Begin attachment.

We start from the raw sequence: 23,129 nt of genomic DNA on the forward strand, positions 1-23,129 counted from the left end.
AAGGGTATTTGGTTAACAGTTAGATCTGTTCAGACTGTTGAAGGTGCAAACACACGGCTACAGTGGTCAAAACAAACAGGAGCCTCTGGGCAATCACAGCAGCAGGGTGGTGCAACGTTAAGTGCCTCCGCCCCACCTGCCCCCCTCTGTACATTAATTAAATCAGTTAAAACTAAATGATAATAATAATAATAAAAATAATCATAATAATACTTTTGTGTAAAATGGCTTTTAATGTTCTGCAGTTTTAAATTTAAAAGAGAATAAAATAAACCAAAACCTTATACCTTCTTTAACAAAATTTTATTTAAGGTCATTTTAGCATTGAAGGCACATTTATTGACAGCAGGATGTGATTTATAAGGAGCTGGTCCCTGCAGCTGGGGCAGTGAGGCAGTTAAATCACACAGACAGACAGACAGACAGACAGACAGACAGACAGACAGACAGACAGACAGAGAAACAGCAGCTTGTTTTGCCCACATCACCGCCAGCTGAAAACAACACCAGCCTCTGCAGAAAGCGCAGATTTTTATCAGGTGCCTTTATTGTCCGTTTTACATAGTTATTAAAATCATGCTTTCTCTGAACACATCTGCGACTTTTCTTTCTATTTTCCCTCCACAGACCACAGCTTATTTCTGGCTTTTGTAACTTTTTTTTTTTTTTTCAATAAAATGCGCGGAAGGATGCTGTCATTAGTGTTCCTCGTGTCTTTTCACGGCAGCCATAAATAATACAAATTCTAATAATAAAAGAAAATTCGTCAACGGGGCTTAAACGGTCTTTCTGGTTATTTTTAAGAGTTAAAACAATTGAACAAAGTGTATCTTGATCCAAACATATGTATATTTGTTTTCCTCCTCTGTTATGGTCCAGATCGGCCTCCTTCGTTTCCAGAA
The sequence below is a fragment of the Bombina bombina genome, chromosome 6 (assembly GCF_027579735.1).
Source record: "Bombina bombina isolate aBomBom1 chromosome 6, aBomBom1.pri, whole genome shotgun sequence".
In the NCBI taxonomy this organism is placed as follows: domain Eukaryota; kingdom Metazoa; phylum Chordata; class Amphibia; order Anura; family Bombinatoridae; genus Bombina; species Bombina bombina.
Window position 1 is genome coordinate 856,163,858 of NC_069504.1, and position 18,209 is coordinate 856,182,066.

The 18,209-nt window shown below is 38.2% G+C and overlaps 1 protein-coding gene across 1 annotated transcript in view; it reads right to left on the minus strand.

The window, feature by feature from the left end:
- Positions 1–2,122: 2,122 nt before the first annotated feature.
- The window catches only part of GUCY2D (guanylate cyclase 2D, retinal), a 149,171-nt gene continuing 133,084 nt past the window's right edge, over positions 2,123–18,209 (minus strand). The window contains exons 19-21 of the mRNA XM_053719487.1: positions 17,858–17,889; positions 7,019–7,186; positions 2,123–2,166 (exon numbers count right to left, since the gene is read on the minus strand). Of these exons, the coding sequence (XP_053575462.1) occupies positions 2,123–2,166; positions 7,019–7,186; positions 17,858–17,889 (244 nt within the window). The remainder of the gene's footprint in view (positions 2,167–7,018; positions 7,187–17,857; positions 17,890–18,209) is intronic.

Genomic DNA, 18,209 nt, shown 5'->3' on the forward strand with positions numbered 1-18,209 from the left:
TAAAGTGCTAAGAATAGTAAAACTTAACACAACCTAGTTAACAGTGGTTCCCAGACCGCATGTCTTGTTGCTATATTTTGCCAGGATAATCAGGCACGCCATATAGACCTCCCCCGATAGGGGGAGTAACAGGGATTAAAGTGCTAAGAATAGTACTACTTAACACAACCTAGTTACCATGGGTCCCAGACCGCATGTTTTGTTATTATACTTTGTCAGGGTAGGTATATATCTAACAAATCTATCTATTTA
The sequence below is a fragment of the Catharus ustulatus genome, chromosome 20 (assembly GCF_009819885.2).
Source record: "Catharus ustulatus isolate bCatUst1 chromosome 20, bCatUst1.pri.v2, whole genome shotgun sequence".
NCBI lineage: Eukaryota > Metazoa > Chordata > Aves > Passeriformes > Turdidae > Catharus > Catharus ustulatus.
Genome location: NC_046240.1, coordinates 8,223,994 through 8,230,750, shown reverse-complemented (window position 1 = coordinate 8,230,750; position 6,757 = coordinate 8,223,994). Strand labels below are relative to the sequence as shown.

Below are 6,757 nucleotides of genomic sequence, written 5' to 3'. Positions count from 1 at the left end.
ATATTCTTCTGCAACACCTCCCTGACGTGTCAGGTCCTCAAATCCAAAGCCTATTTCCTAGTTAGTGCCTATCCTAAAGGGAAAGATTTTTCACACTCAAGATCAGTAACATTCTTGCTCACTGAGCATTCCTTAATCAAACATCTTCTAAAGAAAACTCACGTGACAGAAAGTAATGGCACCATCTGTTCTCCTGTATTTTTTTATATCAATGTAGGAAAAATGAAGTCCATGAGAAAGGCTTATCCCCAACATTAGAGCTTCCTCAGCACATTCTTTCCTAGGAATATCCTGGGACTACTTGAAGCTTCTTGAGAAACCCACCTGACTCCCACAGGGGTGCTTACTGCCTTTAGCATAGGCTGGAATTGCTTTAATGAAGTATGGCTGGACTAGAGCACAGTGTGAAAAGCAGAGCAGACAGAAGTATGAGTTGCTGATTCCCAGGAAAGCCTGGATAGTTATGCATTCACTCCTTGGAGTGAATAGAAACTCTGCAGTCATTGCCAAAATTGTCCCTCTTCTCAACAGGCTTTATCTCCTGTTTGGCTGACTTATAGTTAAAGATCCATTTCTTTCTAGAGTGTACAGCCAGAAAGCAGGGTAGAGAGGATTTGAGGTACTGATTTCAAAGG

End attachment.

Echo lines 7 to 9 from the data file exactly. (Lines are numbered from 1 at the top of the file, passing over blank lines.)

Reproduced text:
The 18,209-nt window shown below is 38.2% G+C and overlaps 1 protein-coding gene across 1 annotated transcript in view; it reads right to left on the minus strand.

The window, feature by feature from the left end:
- Positions 1–2,122: 2,122 nt before the first annotated feature.